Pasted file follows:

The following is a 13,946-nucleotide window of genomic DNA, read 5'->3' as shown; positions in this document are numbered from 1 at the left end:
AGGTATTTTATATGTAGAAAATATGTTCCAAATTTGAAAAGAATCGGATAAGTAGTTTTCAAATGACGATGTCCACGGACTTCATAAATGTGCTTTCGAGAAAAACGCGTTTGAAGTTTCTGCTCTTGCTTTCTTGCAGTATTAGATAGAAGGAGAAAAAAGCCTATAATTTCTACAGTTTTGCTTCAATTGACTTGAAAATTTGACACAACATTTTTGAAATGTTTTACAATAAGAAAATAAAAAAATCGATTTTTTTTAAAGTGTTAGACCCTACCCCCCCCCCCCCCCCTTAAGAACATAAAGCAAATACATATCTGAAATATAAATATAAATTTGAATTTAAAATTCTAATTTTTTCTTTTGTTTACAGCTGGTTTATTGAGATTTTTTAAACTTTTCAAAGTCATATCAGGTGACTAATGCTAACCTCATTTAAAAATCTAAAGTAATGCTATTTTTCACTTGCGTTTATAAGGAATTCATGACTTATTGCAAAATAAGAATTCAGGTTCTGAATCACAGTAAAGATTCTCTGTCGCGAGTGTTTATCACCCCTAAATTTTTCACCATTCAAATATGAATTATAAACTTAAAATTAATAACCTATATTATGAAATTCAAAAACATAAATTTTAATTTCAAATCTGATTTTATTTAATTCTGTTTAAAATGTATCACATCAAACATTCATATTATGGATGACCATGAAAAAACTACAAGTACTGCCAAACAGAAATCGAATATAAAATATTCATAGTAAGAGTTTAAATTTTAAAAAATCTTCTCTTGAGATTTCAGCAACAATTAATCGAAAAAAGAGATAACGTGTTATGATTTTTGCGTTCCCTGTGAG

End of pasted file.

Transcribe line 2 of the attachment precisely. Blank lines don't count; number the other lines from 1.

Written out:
AGGTATTTTATATGTAGAAAATATGTTCCAAATTTGAAAAGAATCGGATAAGTAGTTTTCAAATGACGATGTCCACGGACTTCATAAATGTGCTTTCGAGAAAAACGCGTTTGAAGTTTCTGCTCTTGCTTTCTTGCAGTATTAGATAGAAGGAGAAAAAAGCCTATAATTTCTACAGTTTTGCTTCAATTGACTTGAAAATTTGACACAACATTTTTGAAATGTTTTACAATAAGAAAATAAAAAAATCGATTTTTTTTAAAGTGTTAGACCCTACCCCCCCCCCCCCCCCTTAAGAACATAAAGCAAATACATATCTGAAATATAAATATAAATTTGAATTTAAAATTCTAATTTTTTCTTTTGTTTACAGCTGGTTTATTGAGATTTTTTAAACTTTTCAAAGTCATATCAGGTGACTAATGCTAACCTCATTTAAAAATCTAAAGTAATGCTATTTTTCACTTGCGTTTATAAGGAATTCATGACTTATTGCAAAATAAGAATTCAGGTTCTGAATCACAGTAAAGATTCTCTGTCGCGAGTGTTTATCACCCCTAAATTTTTCACCATTCAAATATGAATTATAAACTTAAAATTAATAACCTATATTATGAAATTCAAAAACATAAATTTTAATTTCAAATCTGATTTTATTTAATTCTGTTTAAAATGTATCACATCAAACATTCATATTATGGATGACCATGAAAAAACTACAAGTACTGCCAAACAGAAATCGAATATAAAATATTCATAGTAAGAGTTTAAATTTTAAAAAATCTTCTCTTGAGATTTCAGCAACAATTAATCGAAAAAAGAGATAACGTGTTATGATTTTTGCGTTCCCTGTGAG